The use of complementary medicine by patients with four common cancers (breast, prostate, lung or colorectal) was associated with refusal of conventional cancer treatment and with a greater risk of death, although the difference in survival may be alleviated by adherence to all recommended conventional cancer therapies, according to research published in JAMA Oncology
Complementary medicine is intended to be used in addition to conventional cancer therapy.
Patients use a wide variety of complementary medicine, which can include herbs and botanicals, vitamins and minerals, traditional Chinese medicine, specialized diets, homeopathy and naturopathy, to improve their quality of life and with the hope of prolonging it.
This study used a large national database to examine the use of complementary medicine by patients and delays in, or refusal of, conventional cancer therapies – From among 1.9 million patients in the National Cancer Database, 258 patients who used complementary medicine were compared with 1,032 who didn’t; patients were diagnosed with nonmetastatic breast, prostate, lung or colorectal cancer between 2004 and 2013.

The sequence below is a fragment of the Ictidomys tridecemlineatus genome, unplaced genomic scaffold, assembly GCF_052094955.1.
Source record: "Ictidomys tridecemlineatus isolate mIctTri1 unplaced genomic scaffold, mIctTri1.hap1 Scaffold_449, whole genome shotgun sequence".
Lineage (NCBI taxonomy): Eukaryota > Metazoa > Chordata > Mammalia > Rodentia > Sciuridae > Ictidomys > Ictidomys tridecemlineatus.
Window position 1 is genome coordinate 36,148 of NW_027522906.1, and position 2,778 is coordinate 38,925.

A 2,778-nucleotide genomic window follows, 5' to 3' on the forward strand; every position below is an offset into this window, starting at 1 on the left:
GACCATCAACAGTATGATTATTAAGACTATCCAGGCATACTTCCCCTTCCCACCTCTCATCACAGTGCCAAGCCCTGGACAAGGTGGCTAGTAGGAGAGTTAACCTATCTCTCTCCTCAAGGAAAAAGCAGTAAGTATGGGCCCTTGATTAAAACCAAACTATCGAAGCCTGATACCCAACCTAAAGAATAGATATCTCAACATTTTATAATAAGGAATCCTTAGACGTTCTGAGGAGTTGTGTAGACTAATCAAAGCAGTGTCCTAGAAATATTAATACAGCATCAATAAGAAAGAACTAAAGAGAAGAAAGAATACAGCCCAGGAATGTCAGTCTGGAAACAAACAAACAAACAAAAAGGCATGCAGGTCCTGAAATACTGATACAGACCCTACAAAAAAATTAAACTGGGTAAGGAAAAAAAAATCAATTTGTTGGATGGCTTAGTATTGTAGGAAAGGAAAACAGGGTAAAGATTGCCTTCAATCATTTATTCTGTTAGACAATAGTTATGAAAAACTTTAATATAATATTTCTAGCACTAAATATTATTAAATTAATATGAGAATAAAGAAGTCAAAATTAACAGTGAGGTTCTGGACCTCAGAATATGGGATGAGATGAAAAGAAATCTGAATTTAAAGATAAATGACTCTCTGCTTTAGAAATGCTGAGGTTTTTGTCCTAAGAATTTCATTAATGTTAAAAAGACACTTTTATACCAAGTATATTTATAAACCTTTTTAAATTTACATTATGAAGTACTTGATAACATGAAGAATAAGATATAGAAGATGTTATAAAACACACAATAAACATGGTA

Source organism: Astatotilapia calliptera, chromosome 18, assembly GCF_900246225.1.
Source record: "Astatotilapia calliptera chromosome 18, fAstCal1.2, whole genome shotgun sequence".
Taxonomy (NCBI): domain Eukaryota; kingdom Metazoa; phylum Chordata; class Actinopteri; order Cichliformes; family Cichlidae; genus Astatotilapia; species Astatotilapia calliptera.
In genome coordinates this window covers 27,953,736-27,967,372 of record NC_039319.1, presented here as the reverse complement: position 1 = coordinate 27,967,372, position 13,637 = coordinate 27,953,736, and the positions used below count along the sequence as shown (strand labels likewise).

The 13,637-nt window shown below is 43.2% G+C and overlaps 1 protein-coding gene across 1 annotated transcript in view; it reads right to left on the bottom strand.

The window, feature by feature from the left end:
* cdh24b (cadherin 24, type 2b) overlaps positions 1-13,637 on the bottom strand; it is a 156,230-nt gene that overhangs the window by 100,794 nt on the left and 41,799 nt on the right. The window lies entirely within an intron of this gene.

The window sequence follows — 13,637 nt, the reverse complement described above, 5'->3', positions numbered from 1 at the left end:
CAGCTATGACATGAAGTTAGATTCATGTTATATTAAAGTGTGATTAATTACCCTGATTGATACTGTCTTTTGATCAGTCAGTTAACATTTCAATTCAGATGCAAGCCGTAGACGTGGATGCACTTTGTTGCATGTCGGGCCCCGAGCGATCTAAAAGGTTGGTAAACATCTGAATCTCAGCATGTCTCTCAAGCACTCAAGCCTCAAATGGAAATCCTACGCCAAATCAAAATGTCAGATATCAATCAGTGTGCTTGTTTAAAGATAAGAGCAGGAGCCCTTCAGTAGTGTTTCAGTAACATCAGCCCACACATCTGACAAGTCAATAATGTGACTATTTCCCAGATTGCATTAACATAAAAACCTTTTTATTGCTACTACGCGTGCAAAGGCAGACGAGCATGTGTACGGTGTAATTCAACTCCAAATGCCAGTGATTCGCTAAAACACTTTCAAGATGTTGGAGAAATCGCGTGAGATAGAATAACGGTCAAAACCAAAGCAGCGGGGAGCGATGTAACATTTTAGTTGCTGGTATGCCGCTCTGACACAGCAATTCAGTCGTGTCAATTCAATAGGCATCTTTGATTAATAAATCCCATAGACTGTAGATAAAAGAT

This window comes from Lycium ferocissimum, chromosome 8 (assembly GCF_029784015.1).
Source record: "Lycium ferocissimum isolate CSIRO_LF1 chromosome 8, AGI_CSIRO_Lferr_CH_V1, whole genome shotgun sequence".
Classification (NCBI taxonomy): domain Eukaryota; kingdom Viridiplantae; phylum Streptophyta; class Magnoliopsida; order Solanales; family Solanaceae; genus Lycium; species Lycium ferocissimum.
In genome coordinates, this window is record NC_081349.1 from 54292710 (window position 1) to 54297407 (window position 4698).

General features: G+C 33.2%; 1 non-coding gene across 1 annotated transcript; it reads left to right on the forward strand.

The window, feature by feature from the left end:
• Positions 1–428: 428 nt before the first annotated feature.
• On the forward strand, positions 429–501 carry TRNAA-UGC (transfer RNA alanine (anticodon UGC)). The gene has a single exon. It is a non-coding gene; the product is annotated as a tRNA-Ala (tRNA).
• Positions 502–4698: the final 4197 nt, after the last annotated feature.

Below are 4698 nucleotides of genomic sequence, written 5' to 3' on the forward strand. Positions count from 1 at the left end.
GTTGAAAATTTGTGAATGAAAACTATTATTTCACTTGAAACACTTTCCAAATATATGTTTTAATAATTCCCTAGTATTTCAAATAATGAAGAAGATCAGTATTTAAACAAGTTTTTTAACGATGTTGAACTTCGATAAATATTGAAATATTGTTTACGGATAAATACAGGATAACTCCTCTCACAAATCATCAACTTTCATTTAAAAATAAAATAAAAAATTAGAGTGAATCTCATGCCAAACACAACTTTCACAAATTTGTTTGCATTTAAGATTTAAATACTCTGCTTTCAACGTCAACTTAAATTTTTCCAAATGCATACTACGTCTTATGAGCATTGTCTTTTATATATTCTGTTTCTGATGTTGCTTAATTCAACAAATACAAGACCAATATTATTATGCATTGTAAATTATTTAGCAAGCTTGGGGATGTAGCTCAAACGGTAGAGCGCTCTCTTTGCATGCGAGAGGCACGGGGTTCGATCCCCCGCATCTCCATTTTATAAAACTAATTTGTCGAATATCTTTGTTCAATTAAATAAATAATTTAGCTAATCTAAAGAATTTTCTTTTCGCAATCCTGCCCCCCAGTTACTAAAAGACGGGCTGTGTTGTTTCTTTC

Use of complementary medicine (defined as “other-unproven: cancer treatments administered by nonmedical personnel”) in addition to at least one conventional cancer therapy, which was defined as surgery, radiotherapy, chemotherapy or hormone therapy (exposures); overall survival, adherence to treatment and patient characteristics (outcomes).
This was an observational study.
Researchers were not intervening for purposes of the study and cannot totally control for all the natural differences that could explain the study results
The use of complementary medicine by patients was likely understated because patients are often hesitant to report its use to their clinicians; other factors unaccounted for could have influenced survival; and there are inherent limitations in the study’s design.
Source: JAMA Oncology